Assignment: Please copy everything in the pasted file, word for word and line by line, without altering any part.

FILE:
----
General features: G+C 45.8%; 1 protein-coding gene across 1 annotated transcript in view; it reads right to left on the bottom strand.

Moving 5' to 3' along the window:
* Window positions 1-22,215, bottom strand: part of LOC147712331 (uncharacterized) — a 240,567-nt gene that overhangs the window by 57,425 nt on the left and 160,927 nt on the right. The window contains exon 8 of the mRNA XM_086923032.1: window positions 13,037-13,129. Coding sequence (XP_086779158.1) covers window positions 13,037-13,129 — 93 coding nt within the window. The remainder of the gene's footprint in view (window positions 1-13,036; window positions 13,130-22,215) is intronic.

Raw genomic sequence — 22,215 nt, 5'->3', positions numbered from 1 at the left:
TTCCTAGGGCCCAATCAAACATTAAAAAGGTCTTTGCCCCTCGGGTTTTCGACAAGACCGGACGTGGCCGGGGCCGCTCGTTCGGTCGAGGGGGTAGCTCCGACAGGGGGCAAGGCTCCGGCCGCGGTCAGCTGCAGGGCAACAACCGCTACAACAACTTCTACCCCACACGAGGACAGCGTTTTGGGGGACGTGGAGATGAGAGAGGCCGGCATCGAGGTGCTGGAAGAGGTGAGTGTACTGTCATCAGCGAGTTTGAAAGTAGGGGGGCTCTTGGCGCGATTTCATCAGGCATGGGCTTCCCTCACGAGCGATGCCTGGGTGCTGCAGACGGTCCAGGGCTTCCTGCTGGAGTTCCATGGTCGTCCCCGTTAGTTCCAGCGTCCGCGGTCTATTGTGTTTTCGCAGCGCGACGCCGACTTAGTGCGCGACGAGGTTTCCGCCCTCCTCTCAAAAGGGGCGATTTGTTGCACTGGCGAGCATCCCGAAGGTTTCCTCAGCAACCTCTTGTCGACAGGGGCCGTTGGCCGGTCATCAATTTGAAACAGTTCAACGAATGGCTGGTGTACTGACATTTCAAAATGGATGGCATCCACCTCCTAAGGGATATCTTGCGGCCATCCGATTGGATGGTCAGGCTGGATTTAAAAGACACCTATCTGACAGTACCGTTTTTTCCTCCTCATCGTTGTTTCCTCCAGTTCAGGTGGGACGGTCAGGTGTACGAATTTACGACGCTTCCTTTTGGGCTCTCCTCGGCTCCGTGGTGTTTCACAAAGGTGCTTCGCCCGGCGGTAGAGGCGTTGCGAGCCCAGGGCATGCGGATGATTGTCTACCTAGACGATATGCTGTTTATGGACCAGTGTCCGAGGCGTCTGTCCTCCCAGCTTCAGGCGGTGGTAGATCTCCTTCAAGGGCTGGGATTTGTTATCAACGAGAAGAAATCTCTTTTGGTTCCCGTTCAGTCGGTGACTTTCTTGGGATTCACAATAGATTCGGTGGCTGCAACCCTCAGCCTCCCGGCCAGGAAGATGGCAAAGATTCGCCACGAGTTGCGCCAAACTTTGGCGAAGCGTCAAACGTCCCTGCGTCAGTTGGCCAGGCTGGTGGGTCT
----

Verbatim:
General features: G+C 45.8%; 1 protein-coding gene across 1 annotated transcript in view; it reads right to left on the bottom strand.

Moving 5' to 3' along the window:
* Window positions 1-22,215, bottom strand: part of LOC147712331 (uncharacterized) — a 240,567-nt gene that overhangs the window by 57,425 nt on the left and 160,927 nt on the right. The window contains exon 8 of the mRNA XM_086923032.1: window positions 13,037-13,129. Coding sequence (XP_086779158.1) covers window positions 13,037-13,129 — 93 coding nt within the window. The remainder of the gene's footprint in view (window positions 1-13,036; window positions 13,130-22,215) is intronic.

Raw genomic sequence — 22,215 nt, 5'->3', positions numbered from 1 at the left:
TTCCTAGGGCCCAATCAAACATTAAAAAGGTCTTTGCCCCTCGGGTTTTCGACAAGACCGGACGTGGCCGGGGCCGCTCGTTCGGTCGAGGGGGTAGCTCCGACAGGGGGCAAGGCTCCGGCCGCGGTCAGCTGCAGGGCAACAACCGCTACAACAACTTCTACCCCACACGAGGACAGCGTTTTGGGGGACGTGGAGATGAGAGAGGCCGGCATCGAGGTGCTGGAAGAGGTGAGTGTACTGTCATCAGCGAGTTTGAAAGTAGGGGGGCTCTTGGCGCGATTTCATCAGGCATGGGCTTCCCTCACGAGCGATGCCTGGGTGCTGCAGACGGTCCAGGGCTTCCTGCTGGAGTTCCATGGTCGTCCCCGTTAGTTCCAGCGTCCGCGGTCTATTGTGTTTTCGCAGCGCGACGCCGACTTAGTGCGCGACGAGGTTTCCGCCCTCCTCTCAAAAGGGGCGATTTGTTGCACTGGCGAGCATCCCGAAGGTTTCCTCAGCAACCTCTTGTCGACAGGGGCCGTTGGCCGGTCATCAATTTGAAACAGTTCAACGAATGGCTGGTGTACTGACATTTCAAAATGGATGGCATCCACCTCCTAAGGGATATCTTGCGGCCATCCGATTGGATGGTCAGGCTGGATTTAAAAGACACCTATCTGACAGTACCGTTTTTTCCTCCTCATCGTTGTTTCCTCCAGTTCAGGTGGGACGGTCAGGTGTACGAATTTACGACGCTTCCTTTTGGGCTCTCCTCGGCTCCGTGGTGTTTCACAAAGGTGCTTCGCCCGGCGGTAGAGGCGTTGCGAGCCCAGGGCATGCGGATGATTGTCTACCTAGACGATATGCTGTTTATGGACCAGTGTCCGAGGCGTCTGTCCTCCCAGCTTCAGGCGGTGGTAGATCTCCTTCAAGGGCTGGGATTTGTTATCAACGAGAAGAAATCTCTTTTGGTTCCCGTTCAGTCGGTGACTTTCTTGGGATTCACAATAGATTCGGTGGCTGCAACCCTCAGCCTCCCGGCCAGGAAGATGGCAAAGATTCGCCACGAGTTGCGCCAAACTTTGGCGAAGCGTCAAACGTCCCTGCGTCAGTTGGCCAGGCTGGTGGGTCT